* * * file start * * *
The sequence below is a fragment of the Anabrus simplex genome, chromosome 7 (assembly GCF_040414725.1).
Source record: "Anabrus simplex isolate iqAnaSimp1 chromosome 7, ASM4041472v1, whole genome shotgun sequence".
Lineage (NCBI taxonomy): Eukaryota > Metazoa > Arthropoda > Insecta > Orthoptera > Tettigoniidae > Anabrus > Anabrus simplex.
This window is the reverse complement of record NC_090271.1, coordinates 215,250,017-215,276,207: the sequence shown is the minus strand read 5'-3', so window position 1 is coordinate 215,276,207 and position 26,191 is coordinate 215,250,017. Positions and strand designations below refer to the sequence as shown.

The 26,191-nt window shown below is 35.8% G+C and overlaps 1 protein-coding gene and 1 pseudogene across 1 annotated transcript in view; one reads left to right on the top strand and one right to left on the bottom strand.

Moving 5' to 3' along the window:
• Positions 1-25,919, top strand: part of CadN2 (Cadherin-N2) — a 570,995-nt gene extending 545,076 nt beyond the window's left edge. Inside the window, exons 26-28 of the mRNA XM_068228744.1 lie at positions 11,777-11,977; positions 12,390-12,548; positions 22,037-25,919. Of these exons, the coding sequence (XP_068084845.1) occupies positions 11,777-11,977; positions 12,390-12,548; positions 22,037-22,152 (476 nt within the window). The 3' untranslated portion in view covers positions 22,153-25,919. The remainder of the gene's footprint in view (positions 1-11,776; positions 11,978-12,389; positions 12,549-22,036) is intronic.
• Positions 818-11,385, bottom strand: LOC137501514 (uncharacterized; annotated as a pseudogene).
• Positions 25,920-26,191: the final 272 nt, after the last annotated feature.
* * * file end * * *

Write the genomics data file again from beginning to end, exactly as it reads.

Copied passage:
The sequence below is a fragment of the Anabrus simplex genome, chromosome 7 (assembly GCF_040414725.1).
Source record: "Anabrus simplex isolate iqAnaSimp1 chromosome 7, ASM4041472v1, whole genome shotgun sequence".
Lineage (NCBI taxonomy): Eukaryota > Metazoa > Arthropoda > Insecta > Orthoptera > Tettigoniidae > Anabrus > Anabrus simplex.
This window is the reverse complement of record NC_090271.1, coordinates 215,250,017-215,276,207: the sequence shown is the minus strand read 5'-3', so window position 1 is coordinate 215,276,207 and position 26,191 is coordinate 215,250,017. Positions and strand designations below refer to the sequence as shown.

The 26,191-nt window shown below is 35.8% G+C and overlaps 1 protein-coding gene and 1 pseudogene across 1 annotated transcript in view; one reads left to right on the top strand and one right to left on the bottom strand.

Moving 5' to 3' along the window:
• Positions 1-25,919, top strand: part of CadN2 (Cadherin-N2) — a 570,995-nt gene extending 545,076 nt beyond the window's left edge. Inside the window, exons 26-28 of the mRNA XM_068228744.1 lie at positions 11,777-11,977; positions 12,390-12,548; positions 22,037-25,919. Of these exons, the coding sequence (XP_068084845.1) occupies positions 11,777-11,977; positions 12,390-12,548; positions 22,037-22,152 (476 nt within the window). The 3' untranslated portion in view covers positions 22,153-25,919. The remainder of the gene's footprint in view (positions 1-11,776; positions 11,978-12,389; positions 12,549-22,036) is intronic.
• Positions 818-11,385, bottom strand: LOC137501514 (uncharacterized; annotated as a pseudogene).
• Positions 25,920-26,191: the final 272 nt, after the last annotated feature.